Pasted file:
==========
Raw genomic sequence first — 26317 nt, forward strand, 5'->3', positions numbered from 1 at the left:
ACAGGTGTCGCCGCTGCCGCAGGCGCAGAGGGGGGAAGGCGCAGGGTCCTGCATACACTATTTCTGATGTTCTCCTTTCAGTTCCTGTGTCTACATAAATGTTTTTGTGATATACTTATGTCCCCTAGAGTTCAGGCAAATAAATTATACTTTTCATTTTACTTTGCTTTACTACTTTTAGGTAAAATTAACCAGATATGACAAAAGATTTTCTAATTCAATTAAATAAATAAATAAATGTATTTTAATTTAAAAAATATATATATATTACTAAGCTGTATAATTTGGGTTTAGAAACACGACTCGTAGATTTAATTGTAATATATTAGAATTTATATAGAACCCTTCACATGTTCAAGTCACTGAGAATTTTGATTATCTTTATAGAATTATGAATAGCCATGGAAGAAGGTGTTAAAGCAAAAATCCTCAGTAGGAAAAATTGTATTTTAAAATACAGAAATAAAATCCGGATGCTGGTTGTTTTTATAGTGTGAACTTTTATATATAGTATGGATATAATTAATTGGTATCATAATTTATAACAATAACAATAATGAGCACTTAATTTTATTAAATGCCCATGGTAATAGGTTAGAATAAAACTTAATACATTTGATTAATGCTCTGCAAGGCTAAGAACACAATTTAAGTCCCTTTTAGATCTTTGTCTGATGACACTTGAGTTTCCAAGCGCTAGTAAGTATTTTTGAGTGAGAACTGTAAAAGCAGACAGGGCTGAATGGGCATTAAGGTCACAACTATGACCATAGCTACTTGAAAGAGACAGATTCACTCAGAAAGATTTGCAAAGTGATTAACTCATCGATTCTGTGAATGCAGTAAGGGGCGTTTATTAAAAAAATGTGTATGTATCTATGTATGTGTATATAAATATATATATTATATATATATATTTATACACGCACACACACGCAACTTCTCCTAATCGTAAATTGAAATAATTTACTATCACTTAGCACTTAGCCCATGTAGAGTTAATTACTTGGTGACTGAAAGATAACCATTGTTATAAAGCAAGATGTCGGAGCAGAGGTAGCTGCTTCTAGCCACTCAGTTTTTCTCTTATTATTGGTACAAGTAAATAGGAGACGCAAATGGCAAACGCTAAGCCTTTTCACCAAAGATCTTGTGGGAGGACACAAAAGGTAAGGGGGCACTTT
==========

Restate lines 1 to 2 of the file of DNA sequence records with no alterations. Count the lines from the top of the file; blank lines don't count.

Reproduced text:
Raw genomic sequence first — 26317 nt, forward strand, 5'->3', positions numbered from 1 at the left:
ACAGGTGTCGCCGCTGCCGCAGGCGCAGAGGGGGGAAGGCGCAGGGTCCTGCATACACTATTTCTGATGTTCTCCTTTCAGTTCCTGTGTCTACATAAATGTTTTTGTGATATACTTATGTCCCCTAGAGTTCAGGCAAATAAATTATACTTTTCATTTTACTTTGCTTTACTACTTTTAGGTAAAATTAACCAGATATGACAAAAGATTTTCTAATTCAATTAAATAAATAAATAAATGTATTTTAATTTAAAAAATATATATATATTACTAAGCTGTATAATTTGGGTTTAGAAACACGACTCGTAGATTTAATTGTAATATATTAGAATTTATATAGAACCCTTCACATGTTCAAGTCACTGAGAATTTTGATTATCTTTATAGAATTATGAATAGCCATGGAAGAAGGTGTTAAAGCAAAAATCCTCAGTAGGAAAAATTGTATTTTAAAATACAGAAATAAAATCCGGATGCTGGTTGTTTTTATAGTGTGAACTTTTATATATAGTATGGATATAATTAATTGGTATCATAATTTATAACAATAACAATAATGAGCACTTAATTTTATTAAATGCCCATGGTAATAGGTTAGAATAAAACTTAATACATTTGATTAATGCTCTGCAAGGCTAAGAACACAATTTAAGTCCCTTTTAGATCTTTGTCTGATGACACTTGAGTTTCCAAGCGCTAGTAAGTATTTTTGAGTGAGAACTGTAAAAGCAGACAGGGCTGAATGGGCATTAAGGTCACAACTATGACCATAGCTACTTGAAAGAGACAGATTCACTCAGAAAGATTTGCAAAGTGATTAACTCATCGATTCTGTGAATGCAGTAAGGGGCGTTTATTAAAAAAATGTGTATGTATCTATGTATGTGTATATAAATATATATATTATATATATATATTTATACACGCACACACACGCAACTTCTCCTAATCGTAAATTGAAATAATTTACTATCACTTAGCACTTAGCCCATGTAGAGTTAATTACTTGGTGACTGAAAGATAACCATTGTTATAAAGCAAGATGTCGGAGCAGAGGTAGCTGCTTCTAGCCACTCAGTTTTTCTCTTATTATTGGTACAAGTAAATAGGAGACGCAAATGGCAAACGCTAAGCCTTTTCACCAAAGATCTTGTGGGAGGACACAAAAGGTAAGGGGGCACTTT